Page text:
Mozilla’s New JavaScript Value Representation

Here at Mozilla, we have many monkeys.

One such effort, JaegerMonkey, is focused on revamping the baseline performance of our JS Engine. That effort is going really well. On the SunSpider benchmark, JaegerMonkey is starting to pull away from the Mozilla trunk’s JS Engine. Both are faster than the engine that ships in Firefox 3.6. JaegerMonkey is not a total rewrite, but it does change some fundamental parts of the engine. If you’re an extension author that uses the JSAPI directly, or you embed Mozilla’s JS Engine in other software, there are some changes you’ll need to know about. Our new representation of JavaScript Values (aka jsvals) is the first big change. It has just landed on mozilla-central. The patch was a ton of work, and most of the credit goes to Mozilla engineer Luke Wagner.

So, what is a jsval? It’s the C/C++ type that corresponds to a value in a JavaScript program. Here’s a snippet of JavaScript that assigns some values to three variables:

var foo = {dana: "zuul"};
var bar = "hi";
var baz = 37;
var qux = 3.1415;

Developers can use the JSAPI to manipulate these values from C and C++. Since JavaScript is dynamically typed, the types of those values can change at runtime. For example, the type of the value of ‘bar’ in the code above could change from a string to a number. C++ code sometimes needs to be able to tell which type a value has at a given moment, so there needs to be a clever way to pack that information into jsval type.

Below, I’ll explain how the new value representation works on 32-bit systems, using information cribbed from a presentation by Mozilla engineer David Anderson. We adapted this layout from WebKit, with some modifications. On 64-bit systems, our design is different from theirs.

The Old Way

The old jsval representation fit in a 32 bit value, using the 3 lowest bits as a way to tag the value as a particular type. These were called type tags.


A jsval with an object value would look like this:

var foo = {dana: “xuul”} @ 0×86753090

C++ code can inspect the three tag bits at the end. By observing that all three are 0 valued, it can determine that the value is an object, and should be interpreted as a pointer to a JSObject at the address 0×86753090.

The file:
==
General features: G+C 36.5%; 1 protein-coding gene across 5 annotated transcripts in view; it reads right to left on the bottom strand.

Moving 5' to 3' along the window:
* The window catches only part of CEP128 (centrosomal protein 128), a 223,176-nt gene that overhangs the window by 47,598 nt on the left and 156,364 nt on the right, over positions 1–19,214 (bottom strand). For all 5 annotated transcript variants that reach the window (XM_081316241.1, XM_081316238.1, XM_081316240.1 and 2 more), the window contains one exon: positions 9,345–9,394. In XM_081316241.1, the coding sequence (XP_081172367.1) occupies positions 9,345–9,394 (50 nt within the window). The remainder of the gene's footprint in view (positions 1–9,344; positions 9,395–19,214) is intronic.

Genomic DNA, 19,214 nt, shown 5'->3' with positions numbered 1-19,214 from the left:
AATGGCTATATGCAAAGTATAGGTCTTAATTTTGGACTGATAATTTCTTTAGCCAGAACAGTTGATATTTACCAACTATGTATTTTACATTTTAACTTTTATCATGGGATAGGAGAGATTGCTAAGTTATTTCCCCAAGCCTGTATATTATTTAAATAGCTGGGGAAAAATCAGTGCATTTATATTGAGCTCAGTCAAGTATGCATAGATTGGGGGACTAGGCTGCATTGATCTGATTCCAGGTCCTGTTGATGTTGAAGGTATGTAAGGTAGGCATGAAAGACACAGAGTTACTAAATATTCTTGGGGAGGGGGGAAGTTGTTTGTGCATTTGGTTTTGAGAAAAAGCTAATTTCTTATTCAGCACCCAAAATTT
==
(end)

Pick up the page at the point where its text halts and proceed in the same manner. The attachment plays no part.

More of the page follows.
Strings worked similarly:

This time, one of the tag bits is set to 1, so C++ code knows that this value is a pointer to a string. Once the type tag was determined, the implementation would perform some bit masking to determine the true value of the last 4 bits.

var bar = “hi” @ 0×20506638

The masked value contains the correct pointer to a JS String at 0×20506638.


Integers were stored in the value itself:

The implementation only examined the least significant tag bit for a 1 value to determine whether it was an integer. If it was, it would perform right shift on the value to get the actual integer value.

var baz = 37; // 0×25 in hex

The mechanics of this scheme mean that integers only have 31 bits of space to work with, rather than the usual 32. Floating point numbers don’t fit at all. For example, the float 3.1415 looks like this in memory: 400921cac083126f. Too many bits.

When an integer got too big to fit in 31 bits, or a floating point number was encountered, the value would get converted to a double, and stored on the heap.

Once again, some bit masking was performed to determine the actual address of the memory:

var qux = 3.1415 @ 0xA0B0CCD0 => 400921cac083126f

We have a 32-bit value that contains a pointer to the real value of the float, which is 64 bits wide. This arrangement is bad for at least three reasons. Firstly, we have to allocate to create a number. Secondly, we have to clean up that number later (during GC). Thirdly, it hurts locality, because we have to fetch float values from arbitrary heap locations to do even simple calculations.

The New Way

We call them Fat Values. They’re 64 bits wide.

For Objects, Strings, and Integers, we use the first 32 bits as a type tag. The second 32 bits contains the payload.

var foo = {dana: “xuul”} @ 0×86753090

var bar = “hi” @ 0×20506638

var baz = 37

The payoff is that we can fit the full range of 32-bit integers in integer-tagged values, and floating point numbers fit right in the jsval:

var qux = 3.1415; // (400921cac083126f)

We can distinguish type tags from floating point numbers by using a quirk of IEEE-754 double precision numbers.

The first bit is the sign bit (purple), and the next eleven (yellow) are all exponent bits. If all of the exponent bits are 1s, then the number is a NaN, unless all of the remaining bits (the blue ones) are 0s. If all of the blue bits in this diagram were 0, the value would be either positive or negative infinity. We distinguish the values we’re using for type tags from other NaNs by marking the first 16 bits as 1s. In practice, all hardware and standard libraries produce a single canonical NaN value, so we’re free to use all of the other values for our own purposes. This technique is called NaN boxing.

Changes for JSAPI users

Here is the short version, courtesy of Luke Wagner.

  • jsval is no longer word-sized
  • jsval can hold a full int32
  • doubles are stored in the jsval; JSVAL_TO_DOUBLE returns double
  • jsval and jsid no longer share the same representation
  • JSClass method signatures have been modified to take jsids for id
    arguments and pass jsval arguments by const jsval*.

You can read up in more detail, and provide feedback, by checking out Luke’s post on the matter.